Sharon Lipperman-Kreda, PhD., firstname.lastname@example.org
Grisel Garcia-Ramirez, PhD., GGarcia-Ramirez@PREV.org
M.J. Paschall, PhD., paschall@PREV.org
Joel W. Grube, PhD., email@example.com
Melissa Abadi, PhD., firstname.lastname@example.org
California’s law raising the minimum tobacco purchase age to 21 (T21) went into effect on June 9, 2016. Little is known about how T21 affects tobacco use, nor whether impact varies across disparate groups. Using a quasi-experimental design, we examined changes in tobacco use among adolescents in California pre- and post-T21 law. We also examined whether changes in tobacco use differed across racial minority groups.
A statewide sample of 6th through 12th graders (N=2,078,575; 51% females) from 4,427 schools in California participated in California Healthy Kids Survey (CHKS) from 2007 to 2018. Participants reported sex, race and grade, and lifetime and past month cigarette smoking and smokeless tobacco use. Controlling for demographics, multilevel mixed effects logistic regression models showed that implementation of T21 law was negatively associated with lifetime (OR=0.75, p<0.001) and past month (OR=0.74, p<0.001) cigarette smoking, and with lifetime (OR=0.73, p<0.001) and past month (OR=0.67, p<0.001) smokeless tobacco use in the general population.
Moderation analyses, however, showed that T21 was associated with greater likelihood of lifetime (OR=1.06, p<0.05) and past month (OR=1.27, p<0.001) cigarette smoking and smokeless tobacco use (OR = 1.15, p < 0.01; OR=1.22, p<0.01) among African American adolescents relative to others. Greater odds of lifetime (OR=1.11, p<0.05) and past month (OR=1.24, p<0.001) smokeless tobacco use and past month cigarette smoking (OR=1.21, p<0.001) were also observed among Native Hawaiian/Pacific Islander adolescents.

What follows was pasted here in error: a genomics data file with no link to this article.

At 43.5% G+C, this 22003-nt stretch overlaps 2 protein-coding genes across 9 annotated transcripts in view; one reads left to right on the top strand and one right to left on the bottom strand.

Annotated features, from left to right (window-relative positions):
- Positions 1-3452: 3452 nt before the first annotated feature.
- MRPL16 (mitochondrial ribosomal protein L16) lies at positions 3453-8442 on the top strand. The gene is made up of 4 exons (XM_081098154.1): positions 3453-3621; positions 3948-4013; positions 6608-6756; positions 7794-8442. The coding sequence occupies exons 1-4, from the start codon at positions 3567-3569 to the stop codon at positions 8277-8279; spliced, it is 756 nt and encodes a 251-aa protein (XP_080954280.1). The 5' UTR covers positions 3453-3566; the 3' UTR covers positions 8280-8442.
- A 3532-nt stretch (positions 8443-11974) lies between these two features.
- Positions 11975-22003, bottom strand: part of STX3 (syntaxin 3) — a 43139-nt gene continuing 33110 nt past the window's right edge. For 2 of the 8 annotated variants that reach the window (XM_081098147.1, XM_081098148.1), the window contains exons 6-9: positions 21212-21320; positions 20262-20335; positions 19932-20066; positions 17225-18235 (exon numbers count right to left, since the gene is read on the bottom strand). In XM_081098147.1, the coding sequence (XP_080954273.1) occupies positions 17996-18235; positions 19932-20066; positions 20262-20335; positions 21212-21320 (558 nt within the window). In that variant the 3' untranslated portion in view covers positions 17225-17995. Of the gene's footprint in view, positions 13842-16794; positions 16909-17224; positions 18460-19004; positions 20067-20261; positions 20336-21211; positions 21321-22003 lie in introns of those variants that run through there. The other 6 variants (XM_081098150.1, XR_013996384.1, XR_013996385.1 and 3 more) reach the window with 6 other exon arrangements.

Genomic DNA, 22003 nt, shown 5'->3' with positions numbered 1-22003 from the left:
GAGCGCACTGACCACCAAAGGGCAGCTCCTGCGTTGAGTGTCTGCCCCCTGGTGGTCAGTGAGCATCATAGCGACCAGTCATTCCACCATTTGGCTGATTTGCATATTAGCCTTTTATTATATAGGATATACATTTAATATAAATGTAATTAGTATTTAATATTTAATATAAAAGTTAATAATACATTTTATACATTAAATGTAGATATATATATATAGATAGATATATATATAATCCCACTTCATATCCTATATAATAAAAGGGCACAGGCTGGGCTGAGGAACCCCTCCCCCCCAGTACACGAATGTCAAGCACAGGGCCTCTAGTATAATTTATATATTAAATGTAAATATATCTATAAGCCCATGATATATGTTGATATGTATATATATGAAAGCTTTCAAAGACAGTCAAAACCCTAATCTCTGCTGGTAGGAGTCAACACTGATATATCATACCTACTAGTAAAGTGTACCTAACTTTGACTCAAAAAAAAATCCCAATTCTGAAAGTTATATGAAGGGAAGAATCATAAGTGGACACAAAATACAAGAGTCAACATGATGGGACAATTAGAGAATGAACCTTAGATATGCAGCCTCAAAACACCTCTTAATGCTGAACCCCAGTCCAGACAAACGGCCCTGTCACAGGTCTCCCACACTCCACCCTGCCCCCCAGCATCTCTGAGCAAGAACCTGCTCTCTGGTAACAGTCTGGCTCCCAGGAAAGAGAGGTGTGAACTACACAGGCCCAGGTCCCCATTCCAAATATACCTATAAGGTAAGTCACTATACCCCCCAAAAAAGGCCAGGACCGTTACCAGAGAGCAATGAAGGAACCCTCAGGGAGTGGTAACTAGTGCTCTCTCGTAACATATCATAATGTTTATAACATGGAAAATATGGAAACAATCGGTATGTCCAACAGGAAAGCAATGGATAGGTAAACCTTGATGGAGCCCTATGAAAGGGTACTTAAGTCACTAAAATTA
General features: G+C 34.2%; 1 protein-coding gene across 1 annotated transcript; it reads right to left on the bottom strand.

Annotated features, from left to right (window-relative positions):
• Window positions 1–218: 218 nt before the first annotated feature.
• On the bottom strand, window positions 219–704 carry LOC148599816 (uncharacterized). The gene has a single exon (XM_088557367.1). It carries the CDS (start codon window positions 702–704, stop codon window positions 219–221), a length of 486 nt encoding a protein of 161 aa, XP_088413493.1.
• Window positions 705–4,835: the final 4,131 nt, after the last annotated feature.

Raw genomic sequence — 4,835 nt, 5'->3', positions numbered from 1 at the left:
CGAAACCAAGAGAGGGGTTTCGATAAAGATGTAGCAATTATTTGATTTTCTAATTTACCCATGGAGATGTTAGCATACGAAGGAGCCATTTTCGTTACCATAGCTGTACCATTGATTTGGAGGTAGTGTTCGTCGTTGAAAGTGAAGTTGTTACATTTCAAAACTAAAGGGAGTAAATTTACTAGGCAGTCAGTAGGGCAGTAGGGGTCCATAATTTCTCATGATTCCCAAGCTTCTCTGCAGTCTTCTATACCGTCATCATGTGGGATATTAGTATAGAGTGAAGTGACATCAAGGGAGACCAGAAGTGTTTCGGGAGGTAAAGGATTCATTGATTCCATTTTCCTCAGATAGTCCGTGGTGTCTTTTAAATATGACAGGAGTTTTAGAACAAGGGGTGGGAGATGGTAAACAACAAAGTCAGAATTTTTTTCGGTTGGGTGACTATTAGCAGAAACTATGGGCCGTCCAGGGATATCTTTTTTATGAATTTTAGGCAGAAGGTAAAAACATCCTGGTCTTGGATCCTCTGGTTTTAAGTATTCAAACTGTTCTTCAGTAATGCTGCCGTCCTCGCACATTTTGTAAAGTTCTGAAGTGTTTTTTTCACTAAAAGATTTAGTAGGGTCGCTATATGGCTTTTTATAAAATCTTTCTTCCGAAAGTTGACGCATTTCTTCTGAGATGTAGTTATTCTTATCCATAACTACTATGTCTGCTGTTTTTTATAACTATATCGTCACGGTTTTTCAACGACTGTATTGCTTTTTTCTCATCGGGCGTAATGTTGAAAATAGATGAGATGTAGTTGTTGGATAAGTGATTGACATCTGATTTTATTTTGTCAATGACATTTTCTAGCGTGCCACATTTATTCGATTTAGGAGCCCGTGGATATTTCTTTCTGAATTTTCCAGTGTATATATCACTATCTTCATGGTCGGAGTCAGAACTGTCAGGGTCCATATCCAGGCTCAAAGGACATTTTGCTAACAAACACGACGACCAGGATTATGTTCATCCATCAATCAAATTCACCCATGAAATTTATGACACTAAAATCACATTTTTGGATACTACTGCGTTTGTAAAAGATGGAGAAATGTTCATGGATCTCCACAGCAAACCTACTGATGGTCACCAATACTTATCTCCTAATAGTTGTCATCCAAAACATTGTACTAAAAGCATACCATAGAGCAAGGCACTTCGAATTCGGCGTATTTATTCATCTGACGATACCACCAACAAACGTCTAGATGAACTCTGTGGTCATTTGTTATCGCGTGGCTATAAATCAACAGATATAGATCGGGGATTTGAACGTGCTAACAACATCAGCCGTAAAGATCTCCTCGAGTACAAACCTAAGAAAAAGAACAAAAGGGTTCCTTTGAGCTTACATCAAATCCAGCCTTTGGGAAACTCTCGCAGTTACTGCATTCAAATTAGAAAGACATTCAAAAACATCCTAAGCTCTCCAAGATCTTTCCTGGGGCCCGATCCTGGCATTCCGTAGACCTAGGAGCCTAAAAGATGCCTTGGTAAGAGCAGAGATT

In contrast, significant negative interactions between T21 and being American Indian/Alaska Native (AIAN) on lifetime cigarette smoking (OR=0.90, p<0.001) and lifetime and past month smokeless tobacco use (OR=0.92, p<0.001; OR=0.91, p<0.001) indicate that AIAN adolescents may be more responsive to the T21 law. Results suggest that California’s T21 contributed to overall reductions in adolescent tobacco use but may differentially impact minority groups. These findings emphasize the importance of understanding potential unintended consequences of this policy to address tobacco-related health disparities.
Funding: This research and analysis were supported by grant 25IR-0029 from the California Tobacco-Related Disease Research Program (TRDRP), grant P60-AA006282 from the National Institute on Alcohol Abuse and Alcoholism (NIAAA) of the National Institutes of Health (NIH), grant R03-DA041899 from the National Institute on Drug Abuse (NIDA) of the NIH and Food and Drug Administration (FDA) Center for Tobacco Products (CTP), and grant R01-CA190238 from the National Cancer Institute (NCI) of the NIH. The content is solely the responsibility of the authors and does not necessarily represent the official views of TRDRP, NIAAA, NIDA, NCI, or NIH.
Key Words: Adolescent/youth; Health disparities